There's a widening wealth gap in America. It took a generation, but the middle class in this country has been hollowed out.
Most people agree on that.
But they don't really know how it happened or who's really to blame - it's been obscured with false narratives, covered with "fake news."
The thing is, the truth's in front of us. We're living it in real time. It's just never discussed openly - for a reason.
The people who are behind this catastrophic American collapse have fooled folks into thinking this is all normal.
Well, it's anything but that...
Who to Blame for the Disappearing Middle Class
Republicans aren't to blame: Their old-school platform of a smaller federal government, fiscal conservatism, more power to the states, and belief that a lightly regulated path to working hard and standing on your own two feet is what made America the global bastion of entrepreneurship and helped create a middle class that is laudable and fair.
Democrats aren't to blame: Their old-school platform of a larger, more interventionist federal government, spending on social programs, supporting and safeguarding workers, all kinds of civil rights, protections for the environment, and their belief that government should stand behind those not able to stand on their own two feet, or who have been trampled by runaway businesses, helped create a middle class that is equally laudable and fair.
The two parties, with their visions and flaws balanced by democracy, made America great... once.
What happened is greedy, neo-con, profiteering Republican crony capitalists hijacked their party, while greedy, limousine liberal, profiteering Democrat crony capitalists hijacked their party. Together, as a new class of elites joined the Masters of the Universe, they began manipulating state apparatuses and banking for fun and profit...
A lot of profit.
The crony capitalists' principal enrichment tools are "financialization" and, as we'll see a little later this week, its manservant, "globalization."
Financialization is the retooling of the economy's production and distribution assets, consisting of made-in-America goods and services, into credit-driven banking and financial services products.
At its core, financialization is the transfer of low-risk, low-profit debt into high-risk, high-profit products.
The net result of the mass commodification of debt-based financial instruments and leveraged debt (grossly under-collateralized by low-risk debt) is rampant speculation.
This heavy betting, however, isn't undertaken just for the sake of pyramiding risks for speculative gains. These so-called "products" are now integral and necessary investment tools because traditional, safe investments don't yield adequate returns in the world of financialization.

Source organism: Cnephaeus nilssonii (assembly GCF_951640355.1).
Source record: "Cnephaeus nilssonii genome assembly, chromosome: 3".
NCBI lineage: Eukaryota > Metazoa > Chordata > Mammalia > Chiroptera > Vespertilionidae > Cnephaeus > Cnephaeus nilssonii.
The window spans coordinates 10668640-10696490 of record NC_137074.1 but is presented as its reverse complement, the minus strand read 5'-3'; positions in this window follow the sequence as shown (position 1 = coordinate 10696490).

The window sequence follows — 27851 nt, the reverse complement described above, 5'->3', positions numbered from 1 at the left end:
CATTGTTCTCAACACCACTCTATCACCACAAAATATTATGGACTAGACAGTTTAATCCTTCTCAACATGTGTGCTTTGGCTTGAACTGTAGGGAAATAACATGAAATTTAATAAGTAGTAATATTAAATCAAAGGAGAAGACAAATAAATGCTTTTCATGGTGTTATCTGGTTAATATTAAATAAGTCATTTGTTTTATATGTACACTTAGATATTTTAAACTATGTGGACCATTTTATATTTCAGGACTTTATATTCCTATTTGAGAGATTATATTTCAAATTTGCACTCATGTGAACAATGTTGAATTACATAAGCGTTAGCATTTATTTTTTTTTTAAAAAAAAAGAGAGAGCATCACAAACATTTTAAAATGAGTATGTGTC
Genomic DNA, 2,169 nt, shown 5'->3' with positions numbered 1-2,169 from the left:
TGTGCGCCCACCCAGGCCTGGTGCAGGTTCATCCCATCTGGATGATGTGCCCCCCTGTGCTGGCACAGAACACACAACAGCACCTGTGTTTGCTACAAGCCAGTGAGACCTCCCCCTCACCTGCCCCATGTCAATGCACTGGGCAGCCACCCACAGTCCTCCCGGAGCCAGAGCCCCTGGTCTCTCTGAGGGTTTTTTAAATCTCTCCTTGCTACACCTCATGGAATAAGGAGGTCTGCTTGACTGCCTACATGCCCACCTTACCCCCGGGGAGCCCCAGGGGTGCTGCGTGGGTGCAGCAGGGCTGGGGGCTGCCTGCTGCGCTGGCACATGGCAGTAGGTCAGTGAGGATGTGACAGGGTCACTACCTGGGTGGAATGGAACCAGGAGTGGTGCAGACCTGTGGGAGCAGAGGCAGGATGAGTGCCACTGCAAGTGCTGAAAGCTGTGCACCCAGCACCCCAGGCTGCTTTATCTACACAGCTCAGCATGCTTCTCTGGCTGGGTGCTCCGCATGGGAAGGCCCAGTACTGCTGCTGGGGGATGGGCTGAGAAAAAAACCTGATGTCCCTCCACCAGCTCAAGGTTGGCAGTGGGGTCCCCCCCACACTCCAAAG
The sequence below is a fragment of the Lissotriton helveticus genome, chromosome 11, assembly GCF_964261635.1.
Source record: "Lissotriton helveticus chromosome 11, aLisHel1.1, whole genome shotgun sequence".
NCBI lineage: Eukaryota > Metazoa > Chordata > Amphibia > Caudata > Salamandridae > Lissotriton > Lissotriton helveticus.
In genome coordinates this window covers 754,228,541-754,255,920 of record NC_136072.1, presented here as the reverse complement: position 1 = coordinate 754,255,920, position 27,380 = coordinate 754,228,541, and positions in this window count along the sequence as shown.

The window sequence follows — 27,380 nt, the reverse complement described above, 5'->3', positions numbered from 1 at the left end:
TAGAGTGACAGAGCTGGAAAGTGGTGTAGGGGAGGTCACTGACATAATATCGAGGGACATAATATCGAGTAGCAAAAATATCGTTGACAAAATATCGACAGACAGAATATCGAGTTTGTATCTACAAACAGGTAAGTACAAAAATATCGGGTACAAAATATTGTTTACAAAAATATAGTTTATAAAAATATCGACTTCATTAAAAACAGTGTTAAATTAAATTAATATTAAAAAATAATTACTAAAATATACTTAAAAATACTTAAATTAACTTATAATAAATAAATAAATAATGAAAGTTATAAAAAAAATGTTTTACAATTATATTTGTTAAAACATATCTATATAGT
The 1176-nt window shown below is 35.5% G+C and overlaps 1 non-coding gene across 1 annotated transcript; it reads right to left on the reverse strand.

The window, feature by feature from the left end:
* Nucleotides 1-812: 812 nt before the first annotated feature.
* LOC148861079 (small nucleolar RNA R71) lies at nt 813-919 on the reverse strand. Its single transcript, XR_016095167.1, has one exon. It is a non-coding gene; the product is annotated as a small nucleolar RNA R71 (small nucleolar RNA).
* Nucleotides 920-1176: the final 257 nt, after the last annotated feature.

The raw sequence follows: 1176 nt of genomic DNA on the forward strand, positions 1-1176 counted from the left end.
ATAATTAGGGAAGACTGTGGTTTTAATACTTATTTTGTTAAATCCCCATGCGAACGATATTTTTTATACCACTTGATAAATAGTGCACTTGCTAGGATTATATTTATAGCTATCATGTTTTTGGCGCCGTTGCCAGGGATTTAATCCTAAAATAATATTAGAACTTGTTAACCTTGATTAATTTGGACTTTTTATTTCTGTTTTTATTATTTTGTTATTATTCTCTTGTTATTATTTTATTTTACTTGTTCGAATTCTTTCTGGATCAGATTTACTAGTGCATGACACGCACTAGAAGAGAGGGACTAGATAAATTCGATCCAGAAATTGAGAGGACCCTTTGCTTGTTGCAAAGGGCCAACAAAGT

According to the U.S. Bureau of Economic Analysis (BEA), in 1980, financial services contributed 4.9% to the country's GDP. At its peak in 2006, that contribution had almost doubled to 8.3%.
More to the point, in terms of profitability, James Kwak, law professor at the University of Connecticut, calculated in 1980 the financial industry's profits as a share of total U.S. business profits was 7.5%. That share of all business profits in corporate America jumped to more than 41% by the mid-2000s.
U.S. GDP in 2016 was $18.56 trillion, according to the BEA. In full view of financial services' share of GDP (which is rising again) and its share of corporate profits (also on the march to new highs), it's impossible not to see the financialization of the U.S. economy.
Worse, it's actually become the beating black heart of the economy. It's happening that way by design...
How the Financialization Scam Became Settled Public Policy
About the Author
Shah Gilani boasts a financial pedigree unlike any other. He ran his first hedge fund in 1982 from his seat on the floor of the Chicago Board of Options Exchange. When options on the Standard & Poor's 100 began trading on March 11, 1983, Shah worked in "the pit" as a market maker.
The work he did laid the foundation for what would later become the VIX - to this day one of the most widely used indicators worldwide. After leaving Chicago to run the futures and options division of the British banking giant Lloyd's TSB, Shah moved up to Roosevelt & Cross Inc., an old-line New York boutique firm. There he originated and ran a packaged fixed-income trading desk, and established that company's "listed" and OTC trading desks.
Shah founded a second hedge fund in 1999, which he ran until 2003.
Shah's vast network of contacts includes the biggest players on Wall Street and in international finance. These contacts give him the real story - when others only get what the investment banks want them to see.
Today, as editor of Hyperdrive Portfolio, Shah presents his legion of subscribers with massive profit opportunities that result from paradigm shifts in the way we work, play, and live.
Shah is a frequent guest on CNBC, Forbes, and MarketWatch, and you can catch him every week on Fox Business's Varney & Co.
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